Lincolnshire County Council is ramping up its efforts to stub out illicit cigarettes in the county, securing closure orders against eight shops in the past month alone.
The closure orders, which are issued by the Courts, make it illegal for anyone to enter the premises for a period of up to three months. Working with Lincolnshire Police licensing and neighbourhood policing teams, Lincolnshire Trading Standards has found that the orders are an immediate and effective way of disrupting shops that sell illicit tobacco.
So far this year, Lincolnshire Trading Standards has secured closure orders for 12 shops for trading illegally – and 29 since 2020. Some stores have been forced to close two or three times as illegal trading continued.
Principal Lincolnshire Trading Standards Officer, Andy Wright, said: “Unfortunately, in most towns in Lincolnshire there are shops that sell illegal cigarettes and vapes. On the face of it, they will often look like they sell food items as a façade to mask the true purpose of the shop, which is to sell the illegal products.
“Together with Lincolnshire Police, we’re working hard to disrupt the illegal tobacco market in the county. And the Courts have been very receptive to our applications and have granted the maximum closure period of three months in respect of all but one of the premises, which received a two month closure.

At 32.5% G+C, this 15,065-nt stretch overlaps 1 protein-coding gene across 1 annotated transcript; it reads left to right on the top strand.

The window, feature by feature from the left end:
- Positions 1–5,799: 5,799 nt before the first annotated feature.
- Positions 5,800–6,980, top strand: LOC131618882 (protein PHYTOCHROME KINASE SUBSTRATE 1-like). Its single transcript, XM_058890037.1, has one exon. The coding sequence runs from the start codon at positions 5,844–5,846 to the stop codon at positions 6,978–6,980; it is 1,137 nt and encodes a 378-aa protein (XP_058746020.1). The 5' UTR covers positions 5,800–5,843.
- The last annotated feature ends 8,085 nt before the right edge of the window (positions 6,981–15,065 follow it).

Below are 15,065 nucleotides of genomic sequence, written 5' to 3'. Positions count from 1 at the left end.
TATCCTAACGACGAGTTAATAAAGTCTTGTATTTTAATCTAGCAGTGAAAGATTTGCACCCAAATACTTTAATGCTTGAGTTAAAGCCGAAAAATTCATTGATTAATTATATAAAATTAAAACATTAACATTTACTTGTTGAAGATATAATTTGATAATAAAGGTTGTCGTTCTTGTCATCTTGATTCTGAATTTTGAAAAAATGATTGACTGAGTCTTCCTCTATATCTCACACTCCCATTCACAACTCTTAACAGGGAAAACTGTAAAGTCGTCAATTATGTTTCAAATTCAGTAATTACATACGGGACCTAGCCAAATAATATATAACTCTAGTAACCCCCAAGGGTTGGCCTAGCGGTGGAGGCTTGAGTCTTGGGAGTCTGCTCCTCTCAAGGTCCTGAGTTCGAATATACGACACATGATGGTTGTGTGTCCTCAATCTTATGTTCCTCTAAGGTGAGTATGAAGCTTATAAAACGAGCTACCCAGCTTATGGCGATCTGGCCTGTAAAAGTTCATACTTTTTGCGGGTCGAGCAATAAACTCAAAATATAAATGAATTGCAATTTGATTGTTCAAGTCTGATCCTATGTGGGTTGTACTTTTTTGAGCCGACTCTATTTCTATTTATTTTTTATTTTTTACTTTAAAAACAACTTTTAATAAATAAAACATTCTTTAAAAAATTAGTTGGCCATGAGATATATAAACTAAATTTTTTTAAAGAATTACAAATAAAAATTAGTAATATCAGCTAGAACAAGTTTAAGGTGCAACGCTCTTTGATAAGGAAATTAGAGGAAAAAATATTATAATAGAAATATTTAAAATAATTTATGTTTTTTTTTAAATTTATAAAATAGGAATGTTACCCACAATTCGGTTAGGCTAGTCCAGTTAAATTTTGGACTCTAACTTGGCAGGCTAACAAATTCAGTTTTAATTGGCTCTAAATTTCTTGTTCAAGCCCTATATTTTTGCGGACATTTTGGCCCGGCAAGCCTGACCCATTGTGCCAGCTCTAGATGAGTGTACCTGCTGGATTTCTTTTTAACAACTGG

“There’s a definite link between the sale of illegal cigarettes and other crime. We’re focusing our efforts largely in areas where residents have indicated that they feel at risk from crime and anti-social behaviour.
“In some areas, such closure orders have led to a 12% reduction in reported anti-social behaviour and a 16% reduction in violent crime. In short, we’re listening to the concerns of local people and taking action to remove criminals trading in the town, and the related crime they bring.
“After the three month closure period has ended, we fully intend to reapply for further closures if the illegal activity is still happening. This is exactly what we’ve done on West Street in Boston where Bucharest, Europlus, and Tatry (now Market Azadi) have all been closed on three separate occasions for a total of nine months each.”
Inspector Ian Cotton, Lincolnshire Police, said: “The Lincolnshire Police Alcohol Licensing Team have been working together with Trading Standards for 18 months with Home Office Immigration teams targeting these issues. The results are testament to this strong partnership, which will continue to serve the Lincolnshire community.”
Lincolnshire Police and Lincolnshire Trading Standards have recently begun to work even more closely in Spalding. The teams have recently achieved three closure orders through a joint application process, where Trading Standards supply evidence and police legal teams bring the application to court.
This new relationship can speed up the process and allow the authorities to apply for more closure orders and further disrupt the illicit tobacco market. Other neighbourhood policing teams within the county are now looking to develop similar relationships with Trading Standards.
Sergeant Amy Brigginshaw from Lincolnshire Police Alcohol Licensing Team, said: “Our team is committed to working alongside Lincolnshire Trading Standards in closing the stores that choose not operate legally and reviewing their licenses where necessary.”